Table 4. Odds ratios, statistical significance and confidence intervals of risk factors
Indicator Significance Odds Ratio %95 Confidence intervals
Oral mucosal lesion (any)
Length of denture use (6‒10 years) 0,258 1,441 0,766‒2,711
Length of denture use (11‒20 years) 0,036* 3,045 1,075‒8,628
Length of denture use (≥20 years) 0,011* 4,667 1,431‒15,218
Non-smokers 0,113
Former smokers 0,045* 3,385 1,028‒11,149
Smokers 0,394 1,234 0,761‒2,002
Male Gender 0,761 <1 0,596‒1,460
Aphthous ulcer
Male gender 0,617 <1 0,251‒2,270
Denture stomatitis
Length of denture use (6‒10 years) 0,000* 5,158 2,932‒9,075
Length of denture use (11‒20 years) 0,000* 3,960 1,994‒7,868
Length of denture use (≥20 years) 0,000* 4,293 2,242‒8,219
Diabetes Mellitus 0,338 <1 0,427‒1,340
Denture hyperplasia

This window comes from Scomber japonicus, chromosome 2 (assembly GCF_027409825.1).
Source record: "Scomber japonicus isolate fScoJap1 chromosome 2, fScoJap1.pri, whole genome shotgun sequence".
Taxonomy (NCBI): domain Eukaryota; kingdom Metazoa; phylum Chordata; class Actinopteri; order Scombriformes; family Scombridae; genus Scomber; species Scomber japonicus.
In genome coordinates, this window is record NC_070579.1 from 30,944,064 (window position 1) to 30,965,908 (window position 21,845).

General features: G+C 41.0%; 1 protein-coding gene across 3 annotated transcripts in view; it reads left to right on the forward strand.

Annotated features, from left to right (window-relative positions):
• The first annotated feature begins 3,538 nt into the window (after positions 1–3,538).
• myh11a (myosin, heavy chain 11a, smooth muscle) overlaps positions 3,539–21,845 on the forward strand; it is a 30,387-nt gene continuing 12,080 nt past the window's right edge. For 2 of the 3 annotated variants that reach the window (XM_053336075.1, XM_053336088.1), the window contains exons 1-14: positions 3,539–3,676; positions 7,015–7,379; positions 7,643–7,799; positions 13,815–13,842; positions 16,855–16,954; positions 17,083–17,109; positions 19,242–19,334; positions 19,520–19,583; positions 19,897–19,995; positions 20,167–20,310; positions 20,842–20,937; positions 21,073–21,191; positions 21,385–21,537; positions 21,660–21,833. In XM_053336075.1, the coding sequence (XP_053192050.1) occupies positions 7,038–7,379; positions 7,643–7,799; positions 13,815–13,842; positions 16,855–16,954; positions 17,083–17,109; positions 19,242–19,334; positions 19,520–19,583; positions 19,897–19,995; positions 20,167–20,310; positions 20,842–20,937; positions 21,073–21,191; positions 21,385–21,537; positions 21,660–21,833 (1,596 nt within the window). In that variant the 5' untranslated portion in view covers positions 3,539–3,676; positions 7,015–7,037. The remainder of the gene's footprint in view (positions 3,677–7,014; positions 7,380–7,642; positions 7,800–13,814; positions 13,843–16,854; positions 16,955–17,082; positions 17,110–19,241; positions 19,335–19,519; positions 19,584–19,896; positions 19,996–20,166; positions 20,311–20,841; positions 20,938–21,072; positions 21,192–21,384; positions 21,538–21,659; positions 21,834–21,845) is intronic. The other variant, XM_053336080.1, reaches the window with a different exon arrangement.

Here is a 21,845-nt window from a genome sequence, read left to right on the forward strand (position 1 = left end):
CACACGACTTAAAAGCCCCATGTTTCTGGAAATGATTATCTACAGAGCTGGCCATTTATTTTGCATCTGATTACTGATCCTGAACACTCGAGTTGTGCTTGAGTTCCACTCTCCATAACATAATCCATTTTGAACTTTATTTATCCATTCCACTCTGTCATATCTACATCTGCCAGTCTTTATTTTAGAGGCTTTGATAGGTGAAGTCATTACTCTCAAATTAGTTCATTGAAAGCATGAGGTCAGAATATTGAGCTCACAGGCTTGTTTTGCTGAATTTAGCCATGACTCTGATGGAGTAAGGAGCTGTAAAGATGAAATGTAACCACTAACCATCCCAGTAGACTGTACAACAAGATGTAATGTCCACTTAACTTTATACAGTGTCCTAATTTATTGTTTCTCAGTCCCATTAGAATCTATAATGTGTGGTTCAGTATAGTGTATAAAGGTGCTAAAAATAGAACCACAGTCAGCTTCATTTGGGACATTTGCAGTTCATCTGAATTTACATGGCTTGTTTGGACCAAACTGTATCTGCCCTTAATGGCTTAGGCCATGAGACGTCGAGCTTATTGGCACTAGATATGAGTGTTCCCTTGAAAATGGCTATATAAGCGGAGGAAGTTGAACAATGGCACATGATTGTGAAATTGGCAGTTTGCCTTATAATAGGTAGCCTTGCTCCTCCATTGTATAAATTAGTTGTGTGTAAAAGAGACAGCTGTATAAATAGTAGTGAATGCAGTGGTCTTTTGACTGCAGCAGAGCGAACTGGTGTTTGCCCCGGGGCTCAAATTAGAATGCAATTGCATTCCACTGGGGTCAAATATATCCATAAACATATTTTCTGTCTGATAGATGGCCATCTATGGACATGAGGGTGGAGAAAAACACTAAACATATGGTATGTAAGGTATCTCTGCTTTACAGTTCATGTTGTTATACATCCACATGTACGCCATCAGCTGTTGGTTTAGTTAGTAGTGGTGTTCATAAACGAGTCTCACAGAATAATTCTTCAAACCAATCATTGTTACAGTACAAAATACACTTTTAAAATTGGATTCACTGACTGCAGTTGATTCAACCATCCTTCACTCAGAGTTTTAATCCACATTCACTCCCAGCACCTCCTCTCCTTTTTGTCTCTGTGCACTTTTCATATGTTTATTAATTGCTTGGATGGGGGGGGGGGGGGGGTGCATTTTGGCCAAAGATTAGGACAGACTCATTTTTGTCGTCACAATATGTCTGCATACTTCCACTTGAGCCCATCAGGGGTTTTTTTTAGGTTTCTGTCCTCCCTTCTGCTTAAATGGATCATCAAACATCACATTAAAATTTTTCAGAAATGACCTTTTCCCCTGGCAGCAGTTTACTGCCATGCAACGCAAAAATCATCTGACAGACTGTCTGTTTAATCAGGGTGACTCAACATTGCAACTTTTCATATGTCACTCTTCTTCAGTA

Length of denture use (6‒10 years) 0,000* 6,847 2,766‒16,952
Length of denture use (11‒20 years) 0,000* 9,946 3,847‒25,714
Length of denture use (≥20 years) 0,000* 29,212 12,652‒67,443
Diabetes Mellitus 0,964 1,015 0,534‒1,929
Traumatic ulcer
Length of denture use (6‒10 years) 0,000* 7,170 2,755‒18,659
Length of denture use (11‒20 years) 0,002* 5,736 1,869‒17,601
Length of denture use (≥20 years) 0,000* 6,905 2,429‒19,625
Medication use 0,012* 12,787 1,735‒94,231
*Statistical significance (P<0.05)

Discussion

The incidence of oral mucosal lesions ranged from 12% to 61.4% in the epidemiological studies related to the prevalence of oral mucosal lesions in the elderly in our country and abroad.11-20 In the present study, this incidence rate was 87.6%, similar to a study by Jainkittivong et al (83.6%).7 This incidence was higher than those reported in a few studies (40.7–45.9%) in our country.18-20 These variations between studies might be due to a lack of standard methods such as differences in age ranges, the sizes of the study populations, the criteria used to identify oral lesions and the types of oral mucosal lesions.